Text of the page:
It's an interesting subject for a documentary – the rise of a certain type of Christian evangelical in the US, a form of Christianity that never mentions what most people think of as the tenets of the faith (love one another, judge not, etc.), instead framing the world as a war between the faithful and the faithless, and life as a constant battle to prove they're part of the first category, since their souls depends upon it. It's a religion that jibes all too well with the conservative political movement (witness the scene where a mother home-schools her son about how global warming doesn't exist). It's also a religion of torment – the most striking images in the film are of youth at "Jesus camp" crying and shaking in fits of turmoil, resembling living-dead characters from so many zombie films. Oddly though, the filmmakers, Amy Berg and Frank Donner, chose to score these scenes as if this were a horror film, with overbearing spooky music. It's one of the many ways they approach this subject matter with a clumsily-swung hammer instead of a thoughtful camera. The filmmakers wander from image to image throughout the film, letting scattered images – which in and of themselves don't say that much – stand in place of genuine context, background, or conversation about the issues at hand. So many questions linger at the end (how big is this Jesus camp? Are there others like it? How long have they been around? And on and on and on). The filmmakers' notion of a dialogue is continually returning to an Air America DJ giving a speech against this style of religion. But he's always talking at, not to, the Evangelicals…and he's not all that articulate about the matter in the first place. Jesus Camp feels like such a missed opportunity, like hearing snippets of a conversation that add up to nothing useful. – dave heaton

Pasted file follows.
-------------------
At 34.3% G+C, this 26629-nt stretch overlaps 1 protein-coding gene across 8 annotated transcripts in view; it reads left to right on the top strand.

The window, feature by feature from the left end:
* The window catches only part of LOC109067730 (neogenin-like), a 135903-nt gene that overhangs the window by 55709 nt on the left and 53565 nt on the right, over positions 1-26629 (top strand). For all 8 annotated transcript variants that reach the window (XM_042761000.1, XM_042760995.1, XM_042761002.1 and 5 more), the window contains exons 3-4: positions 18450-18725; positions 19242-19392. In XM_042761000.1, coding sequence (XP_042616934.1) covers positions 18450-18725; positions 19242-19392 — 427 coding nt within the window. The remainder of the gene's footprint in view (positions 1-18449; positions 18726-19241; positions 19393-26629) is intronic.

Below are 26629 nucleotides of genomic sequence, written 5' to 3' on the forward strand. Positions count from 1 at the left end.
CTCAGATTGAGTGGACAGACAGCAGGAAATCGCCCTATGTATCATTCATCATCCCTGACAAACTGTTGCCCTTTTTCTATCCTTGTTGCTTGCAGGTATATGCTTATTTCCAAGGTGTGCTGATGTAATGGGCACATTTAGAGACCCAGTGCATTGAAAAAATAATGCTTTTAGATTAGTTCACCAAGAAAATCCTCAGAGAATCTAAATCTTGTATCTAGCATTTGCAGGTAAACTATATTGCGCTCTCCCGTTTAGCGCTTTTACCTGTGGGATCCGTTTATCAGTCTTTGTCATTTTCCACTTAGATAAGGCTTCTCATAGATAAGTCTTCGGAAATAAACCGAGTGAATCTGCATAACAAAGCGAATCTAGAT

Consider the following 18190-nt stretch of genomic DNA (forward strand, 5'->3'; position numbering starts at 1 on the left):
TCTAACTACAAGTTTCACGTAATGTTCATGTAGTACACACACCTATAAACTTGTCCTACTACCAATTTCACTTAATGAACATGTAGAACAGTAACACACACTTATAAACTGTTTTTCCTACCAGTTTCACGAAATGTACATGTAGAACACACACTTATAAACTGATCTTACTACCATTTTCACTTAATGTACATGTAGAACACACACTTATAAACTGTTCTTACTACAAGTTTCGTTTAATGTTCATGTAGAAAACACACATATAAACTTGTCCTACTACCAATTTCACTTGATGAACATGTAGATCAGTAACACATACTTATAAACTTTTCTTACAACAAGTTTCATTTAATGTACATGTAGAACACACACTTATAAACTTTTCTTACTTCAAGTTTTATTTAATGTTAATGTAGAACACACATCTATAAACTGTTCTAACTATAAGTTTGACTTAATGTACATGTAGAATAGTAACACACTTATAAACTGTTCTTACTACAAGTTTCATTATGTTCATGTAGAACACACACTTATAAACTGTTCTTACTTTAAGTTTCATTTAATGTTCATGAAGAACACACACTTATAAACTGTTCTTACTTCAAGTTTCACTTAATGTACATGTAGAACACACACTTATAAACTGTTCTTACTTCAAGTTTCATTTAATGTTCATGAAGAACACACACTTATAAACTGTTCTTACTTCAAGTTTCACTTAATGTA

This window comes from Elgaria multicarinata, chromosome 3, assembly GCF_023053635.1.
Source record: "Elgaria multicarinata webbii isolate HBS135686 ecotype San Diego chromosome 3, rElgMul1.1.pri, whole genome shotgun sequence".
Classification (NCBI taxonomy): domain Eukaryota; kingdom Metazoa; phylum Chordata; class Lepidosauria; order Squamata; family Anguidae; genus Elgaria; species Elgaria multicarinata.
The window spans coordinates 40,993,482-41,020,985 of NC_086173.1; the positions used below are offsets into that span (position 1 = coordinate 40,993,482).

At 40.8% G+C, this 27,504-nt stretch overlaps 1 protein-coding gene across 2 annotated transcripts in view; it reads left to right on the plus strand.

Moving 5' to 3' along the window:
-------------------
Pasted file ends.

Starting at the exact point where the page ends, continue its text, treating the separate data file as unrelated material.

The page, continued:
Manhattan Murder Mystery (1993) (DVD)

Manhattan Murder Mystery is considered a lesser Woody Allen film by critics, and the director himself: a genre exercise done as a lark. But it's one of my favorites, one of those 'comfort films' I turn to whenever I want to watch a movie that I know I'll enjoy every frame of. In tribute to classic detective films of the past, the mystery plot is revealed in a playfully screwball way, and is as entertaining and ludicrous as you'd want it to be. Allen and Diane Keaton's banter is funny and playful as well, and their depiction of a long-married couple quite sweet (reminiscent for me in some ways of Allen and Tracy Ullman in Small Time Crooks, another favorite 'lesser' Allen). And the hand-held camera work always surprises me – the camera moves loosely around the characters, as if studying them, and hides from them, as if eavesdropping… as if the camera itself was part of the mystery, part of the deception at hand. – dave heaton